Phosphorylation of WASp is a key regulator of activity and stability in vivo

Michael P Blundell, Gerben Bouma, Joao Metelo, Austen Worth, Yolanda Calle, Lucy A Cowell, Lisa S Westerberg, Dale A Moulding, Samuel Mirando, Christine Kinnon, Giles O Cory, Gareth E Jones, Scott B Snapper, Siobhan O Burns, Adrian J Thrasher

Research output: Contribution to journalArticlepeer-review

Abstract

The Wiskott-Aldrich syndrome protein (WASp) is a key cytoskeletal regulator in hematopoietic cells. Covalent modification of a conserved tyrosine by phosphorylation has emerged as an important potential determinant of activity, although the physiological significance remains uncertain. In a murine knockin model, mutation resulting in inability to phosphorylate Y293 (Y293F) mimicked many features of complete WASp-deficiency. Although a phosphomimicking mutant Y293E conferred enhanced actin-polymerization, the cellular phenotype was similar due to functional dysregulation. Furthermore, steady-state levels of Y293E-WASp were markedly reduced compared to wild-type WASp and Y293F-WASp, although partially recoverable by treatment of cells with proteasome inhibitors. Consequently, tyrosine phosphorylation plays a critical role in normal activation of WASp in vivo, and is indispensible for multiple tasks including proliferation, phagocytosis, chemotaxis, and assembly of adhesion structures. Furthermore, it may target WASp for proteasome-mediated degradation, thereby providing a default mechanism for self-limiting stimulation of the Arp2/3 complex.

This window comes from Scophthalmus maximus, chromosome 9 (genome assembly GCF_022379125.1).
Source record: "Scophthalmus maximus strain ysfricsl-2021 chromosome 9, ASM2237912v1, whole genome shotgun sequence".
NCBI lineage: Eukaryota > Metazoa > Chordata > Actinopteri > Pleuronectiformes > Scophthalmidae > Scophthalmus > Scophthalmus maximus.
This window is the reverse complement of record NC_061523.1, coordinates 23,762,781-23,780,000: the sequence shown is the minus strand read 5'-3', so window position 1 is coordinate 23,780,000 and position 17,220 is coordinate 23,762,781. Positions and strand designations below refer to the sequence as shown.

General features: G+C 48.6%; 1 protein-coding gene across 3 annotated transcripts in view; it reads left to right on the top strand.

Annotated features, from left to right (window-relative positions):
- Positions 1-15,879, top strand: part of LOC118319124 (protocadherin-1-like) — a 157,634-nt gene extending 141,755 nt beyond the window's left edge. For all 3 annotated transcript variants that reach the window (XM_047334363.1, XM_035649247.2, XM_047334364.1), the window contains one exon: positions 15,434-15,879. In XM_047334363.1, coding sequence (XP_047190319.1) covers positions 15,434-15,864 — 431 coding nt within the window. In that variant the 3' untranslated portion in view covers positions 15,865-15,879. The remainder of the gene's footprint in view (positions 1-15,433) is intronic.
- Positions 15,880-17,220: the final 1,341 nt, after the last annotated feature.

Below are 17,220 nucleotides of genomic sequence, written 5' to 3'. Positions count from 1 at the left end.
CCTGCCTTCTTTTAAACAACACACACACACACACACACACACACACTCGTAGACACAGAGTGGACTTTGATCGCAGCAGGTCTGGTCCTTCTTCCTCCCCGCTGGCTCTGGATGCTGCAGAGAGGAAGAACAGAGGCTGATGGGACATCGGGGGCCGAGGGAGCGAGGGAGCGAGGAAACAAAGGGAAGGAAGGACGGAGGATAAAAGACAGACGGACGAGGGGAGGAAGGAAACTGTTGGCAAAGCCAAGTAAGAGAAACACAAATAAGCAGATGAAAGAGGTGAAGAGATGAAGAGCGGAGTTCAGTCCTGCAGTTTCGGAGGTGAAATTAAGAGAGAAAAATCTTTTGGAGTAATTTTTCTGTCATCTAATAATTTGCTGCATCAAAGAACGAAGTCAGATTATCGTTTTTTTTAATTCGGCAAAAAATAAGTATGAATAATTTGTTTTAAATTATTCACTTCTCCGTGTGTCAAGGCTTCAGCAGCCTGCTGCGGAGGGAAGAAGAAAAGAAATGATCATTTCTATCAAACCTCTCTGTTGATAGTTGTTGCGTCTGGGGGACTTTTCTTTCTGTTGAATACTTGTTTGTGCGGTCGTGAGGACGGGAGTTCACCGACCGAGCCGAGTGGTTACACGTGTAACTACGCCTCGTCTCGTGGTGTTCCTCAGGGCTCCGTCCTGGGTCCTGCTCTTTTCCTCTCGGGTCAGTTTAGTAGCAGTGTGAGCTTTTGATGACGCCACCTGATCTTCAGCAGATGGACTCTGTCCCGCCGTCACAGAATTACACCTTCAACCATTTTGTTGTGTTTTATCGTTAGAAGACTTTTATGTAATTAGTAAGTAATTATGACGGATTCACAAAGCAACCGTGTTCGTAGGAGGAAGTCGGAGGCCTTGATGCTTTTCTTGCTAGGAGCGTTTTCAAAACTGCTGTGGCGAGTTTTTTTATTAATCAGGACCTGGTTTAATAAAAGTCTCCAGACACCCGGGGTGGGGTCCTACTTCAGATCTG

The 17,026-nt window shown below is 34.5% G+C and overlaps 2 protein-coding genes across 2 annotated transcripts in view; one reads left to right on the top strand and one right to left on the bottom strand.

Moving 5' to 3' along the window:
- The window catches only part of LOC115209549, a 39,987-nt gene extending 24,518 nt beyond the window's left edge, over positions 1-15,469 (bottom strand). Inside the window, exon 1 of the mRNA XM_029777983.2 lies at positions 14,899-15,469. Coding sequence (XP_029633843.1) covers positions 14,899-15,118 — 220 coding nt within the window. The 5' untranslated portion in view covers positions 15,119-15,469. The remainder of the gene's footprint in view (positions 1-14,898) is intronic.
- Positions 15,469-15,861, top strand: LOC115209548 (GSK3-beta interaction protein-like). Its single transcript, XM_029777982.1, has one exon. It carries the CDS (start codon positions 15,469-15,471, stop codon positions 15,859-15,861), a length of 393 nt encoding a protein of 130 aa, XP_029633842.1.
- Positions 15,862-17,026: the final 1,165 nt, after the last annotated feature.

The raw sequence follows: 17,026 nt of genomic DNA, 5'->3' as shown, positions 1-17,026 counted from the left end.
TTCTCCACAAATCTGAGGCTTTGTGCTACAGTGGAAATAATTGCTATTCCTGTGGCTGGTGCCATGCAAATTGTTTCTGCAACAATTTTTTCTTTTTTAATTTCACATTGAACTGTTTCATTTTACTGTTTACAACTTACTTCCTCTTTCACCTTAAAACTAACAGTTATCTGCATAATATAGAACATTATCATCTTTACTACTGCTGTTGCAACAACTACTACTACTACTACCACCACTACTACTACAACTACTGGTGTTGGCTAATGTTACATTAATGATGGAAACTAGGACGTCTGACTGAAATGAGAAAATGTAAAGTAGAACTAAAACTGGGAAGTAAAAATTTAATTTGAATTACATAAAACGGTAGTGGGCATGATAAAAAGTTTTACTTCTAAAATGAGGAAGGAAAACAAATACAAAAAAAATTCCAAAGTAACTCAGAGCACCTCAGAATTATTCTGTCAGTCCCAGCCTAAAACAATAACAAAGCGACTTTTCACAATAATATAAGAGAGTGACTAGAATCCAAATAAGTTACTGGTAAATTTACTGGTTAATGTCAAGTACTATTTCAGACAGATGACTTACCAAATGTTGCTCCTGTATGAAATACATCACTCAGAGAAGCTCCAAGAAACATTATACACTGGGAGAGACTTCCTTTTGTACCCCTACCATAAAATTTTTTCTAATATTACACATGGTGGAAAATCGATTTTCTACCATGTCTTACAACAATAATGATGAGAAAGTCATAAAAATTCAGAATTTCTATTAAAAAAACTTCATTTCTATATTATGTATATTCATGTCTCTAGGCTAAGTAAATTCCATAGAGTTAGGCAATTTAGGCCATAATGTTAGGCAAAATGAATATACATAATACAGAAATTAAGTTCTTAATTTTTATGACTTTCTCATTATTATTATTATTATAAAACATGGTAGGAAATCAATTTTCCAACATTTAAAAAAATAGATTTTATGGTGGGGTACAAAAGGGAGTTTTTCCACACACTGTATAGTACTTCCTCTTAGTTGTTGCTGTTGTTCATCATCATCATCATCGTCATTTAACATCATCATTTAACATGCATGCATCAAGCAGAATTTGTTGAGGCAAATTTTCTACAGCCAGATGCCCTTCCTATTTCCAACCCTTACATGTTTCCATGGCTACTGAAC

Original languageEnglish
Pages (from-to)15738-43
Number of pages6
JournalPROCEEDINGS OF THE NATIONAL ACADEMY OF SCIENCES OF THE UNITED STATES OF AMERICA
Volume106
Issue number37
DOIs
Publication statusPublished - 15 Sep 2009

Keywords

  • Actins
  • Amino Acid Substitution
  • Animals
  • Binding Sites
  • COS Cells
  • Cell Line
  • Cell Movement
  • Cercopithecus aethiops
  • Hematopoiesis
  • Humans
  • In Vitro Techniques
  • Mice
  • Mice, Inbred C57BL
  • Mice, Knockout
  • Mice, Transgenic
  • Mutagenesis, Site-Directed
  • Phagocytosis
  • Phosphorylation
  • Recombinant Proteins
  • Tyrosine
  • Wiskott-Aldrich Syndrome
  • Wiskott-Aldrich Syndrome Protein

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